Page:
The polarized nature of the debate over safeguards prevented agreements or accommodations that might have settled differences between proponents of the competing positions. The controversy did not achieve what scholars have termed "closure," defined by Wiebe E. Bijker and John Law as "the process by which conflicting groups reach (or impose) a specific outcome and so conclude the dispute." 41 The rules that the AEC and NRC [End Page 130] issued dealt with the safeguards question by regulatory fiat; they represented the judgment of the agencies about what constituted sufficient safeguards against sabotage and theft. This did not conform with the process of technological closure because they did not produce a consensus among the competing interests. In the case of nuclear safeguards, the process of closure was inhibited and probably proscribed by the lack of common ground on which opposing views could be accommodated. Further, the lack of confidence in the AEC and the NRC on the part of social groups at both poles of the issue meant that the regulations that were published did not themselves carry enough authority to achieve closure.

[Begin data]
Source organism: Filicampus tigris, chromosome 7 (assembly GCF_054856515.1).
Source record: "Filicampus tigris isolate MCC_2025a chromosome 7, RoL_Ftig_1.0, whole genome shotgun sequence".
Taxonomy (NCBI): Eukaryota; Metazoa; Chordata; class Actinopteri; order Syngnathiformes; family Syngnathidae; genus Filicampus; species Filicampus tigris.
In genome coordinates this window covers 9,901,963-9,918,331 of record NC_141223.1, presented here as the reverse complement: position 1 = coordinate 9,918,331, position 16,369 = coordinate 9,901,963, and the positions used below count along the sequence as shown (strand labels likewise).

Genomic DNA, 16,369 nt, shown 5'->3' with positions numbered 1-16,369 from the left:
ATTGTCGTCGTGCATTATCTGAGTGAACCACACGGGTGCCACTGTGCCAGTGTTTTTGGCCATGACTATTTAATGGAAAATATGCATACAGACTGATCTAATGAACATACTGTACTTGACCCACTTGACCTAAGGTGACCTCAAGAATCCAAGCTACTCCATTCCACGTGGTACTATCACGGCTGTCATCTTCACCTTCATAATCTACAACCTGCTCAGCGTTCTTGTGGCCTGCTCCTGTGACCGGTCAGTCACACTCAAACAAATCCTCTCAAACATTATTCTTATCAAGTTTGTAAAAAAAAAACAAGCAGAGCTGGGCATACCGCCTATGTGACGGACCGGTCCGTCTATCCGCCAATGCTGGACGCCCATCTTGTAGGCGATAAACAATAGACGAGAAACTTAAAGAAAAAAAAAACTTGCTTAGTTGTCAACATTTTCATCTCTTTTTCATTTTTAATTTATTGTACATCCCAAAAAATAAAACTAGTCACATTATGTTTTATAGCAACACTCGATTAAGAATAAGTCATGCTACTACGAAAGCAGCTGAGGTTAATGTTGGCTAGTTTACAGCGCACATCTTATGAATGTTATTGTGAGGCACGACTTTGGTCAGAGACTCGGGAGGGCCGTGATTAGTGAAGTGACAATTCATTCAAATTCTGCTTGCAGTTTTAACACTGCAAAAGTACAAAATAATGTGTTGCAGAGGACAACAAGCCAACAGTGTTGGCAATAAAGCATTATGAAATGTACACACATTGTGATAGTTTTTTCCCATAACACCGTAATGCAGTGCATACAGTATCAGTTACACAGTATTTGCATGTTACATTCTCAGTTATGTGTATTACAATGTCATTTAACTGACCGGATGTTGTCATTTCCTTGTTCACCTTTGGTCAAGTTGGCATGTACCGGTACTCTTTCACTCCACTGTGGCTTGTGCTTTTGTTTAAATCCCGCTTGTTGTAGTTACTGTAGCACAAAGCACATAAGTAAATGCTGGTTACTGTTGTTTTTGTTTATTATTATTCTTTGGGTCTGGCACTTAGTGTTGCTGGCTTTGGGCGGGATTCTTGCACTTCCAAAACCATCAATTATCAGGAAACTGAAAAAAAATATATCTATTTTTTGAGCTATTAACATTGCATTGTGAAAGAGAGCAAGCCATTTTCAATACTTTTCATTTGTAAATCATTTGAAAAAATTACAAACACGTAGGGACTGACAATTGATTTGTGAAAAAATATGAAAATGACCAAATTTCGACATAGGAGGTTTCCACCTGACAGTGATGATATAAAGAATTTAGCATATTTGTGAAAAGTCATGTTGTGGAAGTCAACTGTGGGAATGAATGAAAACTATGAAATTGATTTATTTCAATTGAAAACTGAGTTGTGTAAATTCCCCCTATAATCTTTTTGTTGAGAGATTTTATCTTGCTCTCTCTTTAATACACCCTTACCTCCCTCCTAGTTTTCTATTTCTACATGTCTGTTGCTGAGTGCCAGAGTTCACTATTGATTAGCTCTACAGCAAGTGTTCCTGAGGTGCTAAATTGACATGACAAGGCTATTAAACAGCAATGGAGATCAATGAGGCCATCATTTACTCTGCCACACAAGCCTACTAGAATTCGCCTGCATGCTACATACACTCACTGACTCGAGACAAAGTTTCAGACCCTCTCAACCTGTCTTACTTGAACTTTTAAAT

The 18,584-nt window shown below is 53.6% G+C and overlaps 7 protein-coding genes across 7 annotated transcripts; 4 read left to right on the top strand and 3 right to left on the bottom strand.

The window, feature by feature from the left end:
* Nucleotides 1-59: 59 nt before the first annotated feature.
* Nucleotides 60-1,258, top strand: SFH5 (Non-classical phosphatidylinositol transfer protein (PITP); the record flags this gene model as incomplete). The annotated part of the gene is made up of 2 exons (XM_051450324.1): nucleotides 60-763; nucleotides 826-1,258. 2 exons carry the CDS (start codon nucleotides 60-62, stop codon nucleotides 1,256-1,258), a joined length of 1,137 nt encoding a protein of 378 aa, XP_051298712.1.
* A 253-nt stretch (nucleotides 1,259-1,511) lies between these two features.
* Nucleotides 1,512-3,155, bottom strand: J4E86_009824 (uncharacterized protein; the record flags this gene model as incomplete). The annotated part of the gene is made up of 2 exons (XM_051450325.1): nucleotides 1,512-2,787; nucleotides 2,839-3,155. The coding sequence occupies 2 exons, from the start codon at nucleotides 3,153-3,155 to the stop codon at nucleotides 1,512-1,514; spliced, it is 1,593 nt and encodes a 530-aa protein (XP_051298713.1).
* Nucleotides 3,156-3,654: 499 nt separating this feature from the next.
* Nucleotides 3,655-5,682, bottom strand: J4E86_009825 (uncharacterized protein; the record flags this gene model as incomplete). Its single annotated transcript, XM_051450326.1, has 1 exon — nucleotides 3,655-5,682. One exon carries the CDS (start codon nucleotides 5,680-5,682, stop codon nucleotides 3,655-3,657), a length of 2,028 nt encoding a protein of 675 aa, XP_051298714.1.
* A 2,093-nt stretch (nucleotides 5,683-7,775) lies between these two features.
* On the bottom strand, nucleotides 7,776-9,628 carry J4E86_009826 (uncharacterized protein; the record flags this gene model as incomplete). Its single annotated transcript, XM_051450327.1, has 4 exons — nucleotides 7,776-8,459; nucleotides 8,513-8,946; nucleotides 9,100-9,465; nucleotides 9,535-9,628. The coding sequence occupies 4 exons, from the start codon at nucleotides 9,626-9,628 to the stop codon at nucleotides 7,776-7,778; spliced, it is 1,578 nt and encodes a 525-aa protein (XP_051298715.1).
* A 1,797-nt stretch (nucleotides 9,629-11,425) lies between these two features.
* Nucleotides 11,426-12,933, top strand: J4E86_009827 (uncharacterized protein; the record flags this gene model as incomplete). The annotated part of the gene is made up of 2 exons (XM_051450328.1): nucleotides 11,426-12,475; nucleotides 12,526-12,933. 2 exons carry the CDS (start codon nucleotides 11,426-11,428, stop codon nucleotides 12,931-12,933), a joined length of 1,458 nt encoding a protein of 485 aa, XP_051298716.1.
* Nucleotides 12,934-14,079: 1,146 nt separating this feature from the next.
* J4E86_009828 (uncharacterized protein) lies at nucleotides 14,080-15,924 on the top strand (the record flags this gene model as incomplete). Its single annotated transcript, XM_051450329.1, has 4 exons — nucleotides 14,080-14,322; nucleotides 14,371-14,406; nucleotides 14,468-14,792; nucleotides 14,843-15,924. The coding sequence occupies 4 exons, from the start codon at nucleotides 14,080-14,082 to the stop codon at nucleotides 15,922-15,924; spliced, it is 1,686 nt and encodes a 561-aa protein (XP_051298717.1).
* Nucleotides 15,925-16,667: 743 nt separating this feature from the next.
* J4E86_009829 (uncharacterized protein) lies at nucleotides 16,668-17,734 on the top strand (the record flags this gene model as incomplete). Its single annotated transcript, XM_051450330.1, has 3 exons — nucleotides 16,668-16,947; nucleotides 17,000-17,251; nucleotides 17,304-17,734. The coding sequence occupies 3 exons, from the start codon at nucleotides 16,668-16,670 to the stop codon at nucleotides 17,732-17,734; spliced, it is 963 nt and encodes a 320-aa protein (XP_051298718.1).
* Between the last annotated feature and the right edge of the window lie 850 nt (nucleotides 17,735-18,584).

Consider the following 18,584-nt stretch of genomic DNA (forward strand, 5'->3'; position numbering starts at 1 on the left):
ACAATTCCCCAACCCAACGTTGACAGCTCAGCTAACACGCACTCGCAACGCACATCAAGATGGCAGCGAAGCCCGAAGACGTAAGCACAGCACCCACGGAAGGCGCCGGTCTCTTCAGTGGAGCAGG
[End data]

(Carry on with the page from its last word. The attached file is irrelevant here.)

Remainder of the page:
The controversy over safeguards was the result not only of the inability to reach closure about safeguards but also of the larger debate over nuclear power in the 1970s. As Joseph G. Morone and Edward J. Woodhouse have suggested, nuclear power was unique among risky technologies in its capacity to create and sustain public fears. Unlike the chemical industry or genetic engineering, the risks of nuclear technology could not be tested in a laboratory or reliably quantified. Consequently, there was no way to demonstrate that nuclear power was acceptably safe in order to satisfy critics or ease public misgivings. 42 During the 1970s, as more reactors came on line and the nuclear industry made plans to build many more, the debate over nuclear power reached unprecedented levels of visibility and acrimony.